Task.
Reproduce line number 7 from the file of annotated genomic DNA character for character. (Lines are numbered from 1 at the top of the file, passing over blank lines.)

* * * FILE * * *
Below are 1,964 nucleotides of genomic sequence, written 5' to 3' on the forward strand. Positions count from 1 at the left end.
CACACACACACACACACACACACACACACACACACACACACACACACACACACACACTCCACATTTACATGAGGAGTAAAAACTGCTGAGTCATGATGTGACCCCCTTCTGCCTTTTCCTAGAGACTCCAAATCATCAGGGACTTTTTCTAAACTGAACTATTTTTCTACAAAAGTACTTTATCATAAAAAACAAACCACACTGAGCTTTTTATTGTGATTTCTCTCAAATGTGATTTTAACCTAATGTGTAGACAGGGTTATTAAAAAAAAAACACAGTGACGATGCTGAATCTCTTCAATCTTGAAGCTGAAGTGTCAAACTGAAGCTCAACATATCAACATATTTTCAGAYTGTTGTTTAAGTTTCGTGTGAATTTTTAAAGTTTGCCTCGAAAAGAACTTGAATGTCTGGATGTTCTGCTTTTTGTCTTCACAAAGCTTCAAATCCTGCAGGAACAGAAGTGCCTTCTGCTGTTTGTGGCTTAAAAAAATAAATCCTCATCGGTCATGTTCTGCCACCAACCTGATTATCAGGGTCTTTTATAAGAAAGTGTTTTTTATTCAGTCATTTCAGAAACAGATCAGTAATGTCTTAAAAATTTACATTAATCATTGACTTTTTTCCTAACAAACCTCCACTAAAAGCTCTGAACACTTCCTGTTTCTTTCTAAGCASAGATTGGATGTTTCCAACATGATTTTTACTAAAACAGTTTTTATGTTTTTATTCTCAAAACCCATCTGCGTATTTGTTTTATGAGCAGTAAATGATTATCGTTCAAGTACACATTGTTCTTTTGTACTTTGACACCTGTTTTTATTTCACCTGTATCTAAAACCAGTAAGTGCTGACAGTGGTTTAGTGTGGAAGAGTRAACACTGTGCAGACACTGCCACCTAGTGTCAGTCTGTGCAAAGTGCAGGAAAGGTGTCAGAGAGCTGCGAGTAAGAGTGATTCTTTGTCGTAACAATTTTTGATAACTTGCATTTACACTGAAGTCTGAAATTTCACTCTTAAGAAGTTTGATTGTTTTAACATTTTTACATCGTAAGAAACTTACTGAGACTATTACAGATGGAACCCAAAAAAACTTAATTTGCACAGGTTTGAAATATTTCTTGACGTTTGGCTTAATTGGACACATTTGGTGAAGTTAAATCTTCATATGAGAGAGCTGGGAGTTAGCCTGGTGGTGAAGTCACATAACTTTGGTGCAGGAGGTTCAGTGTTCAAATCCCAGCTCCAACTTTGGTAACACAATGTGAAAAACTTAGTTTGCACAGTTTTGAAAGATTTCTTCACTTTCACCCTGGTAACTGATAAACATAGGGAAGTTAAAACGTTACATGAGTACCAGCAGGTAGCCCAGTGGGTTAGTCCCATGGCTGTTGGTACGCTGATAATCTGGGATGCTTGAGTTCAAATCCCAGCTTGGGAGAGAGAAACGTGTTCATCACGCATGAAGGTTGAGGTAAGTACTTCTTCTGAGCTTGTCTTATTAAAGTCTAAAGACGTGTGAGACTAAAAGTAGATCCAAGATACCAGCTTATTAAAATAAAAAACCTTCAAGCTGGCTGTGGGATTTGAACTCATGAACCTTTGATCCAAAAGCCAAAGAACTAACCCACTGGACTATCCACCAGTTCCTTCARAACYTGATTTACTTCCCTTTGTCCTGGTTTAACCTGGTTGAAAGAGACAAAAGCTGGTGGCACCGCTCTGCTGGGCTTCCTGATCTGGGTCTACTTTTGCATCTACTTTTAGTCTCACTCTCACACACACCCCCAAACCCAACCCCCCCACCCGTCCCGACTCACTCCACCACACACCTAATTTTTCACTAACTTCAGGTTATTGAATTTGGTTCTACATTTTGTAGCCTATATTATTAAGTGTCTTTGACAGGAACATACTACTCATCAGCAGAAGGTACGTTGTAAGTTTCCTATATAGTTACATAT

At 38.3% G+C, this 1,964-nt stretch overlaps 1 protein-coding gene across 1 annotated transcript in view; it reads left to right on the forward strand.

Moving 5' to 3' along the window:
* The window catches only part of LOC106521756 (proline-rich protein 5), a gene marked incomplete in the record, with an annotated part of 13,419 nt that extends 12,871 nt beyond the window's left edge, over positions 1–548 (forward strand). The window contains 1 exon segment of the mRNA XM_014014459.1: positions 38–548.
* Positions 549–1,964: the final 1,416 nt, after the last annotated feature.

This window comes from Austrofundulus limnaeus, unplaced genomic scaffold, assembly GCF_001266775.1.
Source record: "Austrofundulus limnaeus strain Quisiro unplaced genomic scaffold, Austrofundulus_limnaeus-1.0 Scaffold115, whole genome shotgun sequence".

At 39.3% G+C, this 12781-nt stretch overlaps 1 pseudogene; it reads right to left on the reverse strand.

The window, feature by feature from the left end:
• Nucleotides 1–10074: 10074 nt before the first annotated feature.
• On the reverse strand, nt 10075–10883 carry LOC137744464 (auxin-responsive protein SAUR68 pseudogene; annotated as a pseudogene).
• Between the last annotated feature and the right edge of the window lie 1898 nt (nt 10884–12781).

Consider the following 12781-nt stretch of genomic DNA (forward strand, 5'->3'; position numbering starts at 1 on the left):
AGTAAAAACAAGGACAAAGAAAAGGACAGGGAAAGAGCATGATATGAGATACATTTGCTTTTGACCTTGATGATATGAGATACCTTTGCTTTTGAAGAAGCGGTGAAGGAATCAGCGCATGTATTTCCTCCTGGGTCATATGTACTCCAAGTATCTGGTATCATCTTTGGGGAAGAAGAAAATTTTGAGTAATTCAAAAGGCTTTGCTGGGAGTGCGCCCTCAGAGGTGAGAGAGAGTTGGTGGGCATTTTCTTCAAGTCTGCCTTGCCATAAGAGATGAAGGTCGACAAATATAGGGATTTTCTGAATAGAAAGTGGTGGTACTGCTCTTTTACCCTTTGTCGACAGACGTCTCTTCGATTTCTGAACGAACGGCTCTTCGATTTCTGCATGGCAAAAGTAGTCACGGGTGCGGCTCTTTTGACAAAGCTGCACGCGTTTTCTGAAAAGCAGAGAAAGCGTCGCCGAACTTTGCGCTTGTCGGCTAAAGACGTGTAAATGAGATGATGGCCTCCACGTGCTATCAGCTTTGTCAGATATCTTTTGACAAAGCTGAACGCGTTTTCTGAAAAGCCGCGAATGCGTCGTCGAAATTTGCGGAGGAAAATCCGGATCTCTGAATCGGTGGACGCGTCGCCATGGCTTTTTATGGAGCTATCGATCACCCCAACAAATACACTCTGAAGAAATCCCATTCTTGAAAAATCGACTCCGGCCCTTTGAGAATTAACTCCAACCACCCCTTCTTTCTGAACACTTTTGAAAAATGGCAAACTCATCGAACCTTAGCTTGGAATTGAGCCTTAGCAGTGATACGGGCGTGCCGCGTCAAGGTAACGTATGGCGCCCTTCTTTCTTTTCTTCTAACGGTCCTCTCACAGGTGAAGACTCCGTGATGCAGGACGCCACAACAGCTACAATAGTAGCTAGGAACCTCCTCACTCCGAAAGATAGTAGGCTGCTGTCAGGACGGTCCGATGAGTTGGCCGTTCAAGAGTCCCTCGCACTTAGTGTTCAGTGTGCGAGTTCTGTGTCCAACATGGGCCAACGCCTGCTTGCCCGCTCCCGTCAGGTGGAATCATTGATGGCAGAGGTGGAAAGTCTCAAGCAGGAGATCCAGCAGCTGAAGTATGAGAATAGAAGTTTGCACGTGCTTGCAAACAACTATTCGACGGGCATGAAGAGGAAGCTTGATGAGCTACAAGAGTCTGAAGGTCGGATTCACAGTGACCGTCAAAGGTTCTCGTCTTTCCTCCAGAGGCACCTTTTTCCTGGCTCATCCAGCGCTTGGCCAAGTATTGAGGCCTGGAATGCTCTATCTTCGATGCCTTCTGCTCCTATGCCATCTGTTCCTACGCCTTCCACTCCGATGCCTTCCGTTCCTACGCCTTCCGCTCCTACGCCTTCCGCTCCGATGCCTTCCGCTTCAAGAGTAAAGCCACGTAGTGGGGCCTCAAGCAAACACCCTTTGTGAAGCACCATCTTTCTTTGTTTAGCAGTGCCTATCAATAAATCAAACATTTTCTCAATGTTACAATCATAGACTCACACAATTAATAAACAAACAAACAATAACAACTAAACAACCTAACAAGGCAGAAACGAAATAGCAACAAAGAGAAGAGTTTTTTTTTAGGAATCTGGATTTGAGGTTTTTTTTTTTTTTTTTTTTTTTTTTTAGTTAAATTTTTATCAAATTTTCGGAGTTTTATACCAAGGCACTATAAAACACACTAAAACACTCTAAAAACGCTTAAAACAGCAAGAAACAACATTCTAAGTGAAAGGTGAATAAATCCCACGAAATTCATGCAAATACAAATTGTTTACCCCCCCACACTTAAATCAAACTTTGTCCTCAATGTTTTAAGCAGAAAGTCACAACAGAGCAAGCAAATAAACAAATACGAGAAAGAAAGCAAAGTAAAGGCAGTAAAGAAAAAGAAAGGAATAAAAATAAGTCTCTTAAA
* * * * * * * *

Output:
This window comes from Austrofundulus limnaeus, unplaced genomic scaffold, assembly GCF_001266775.1.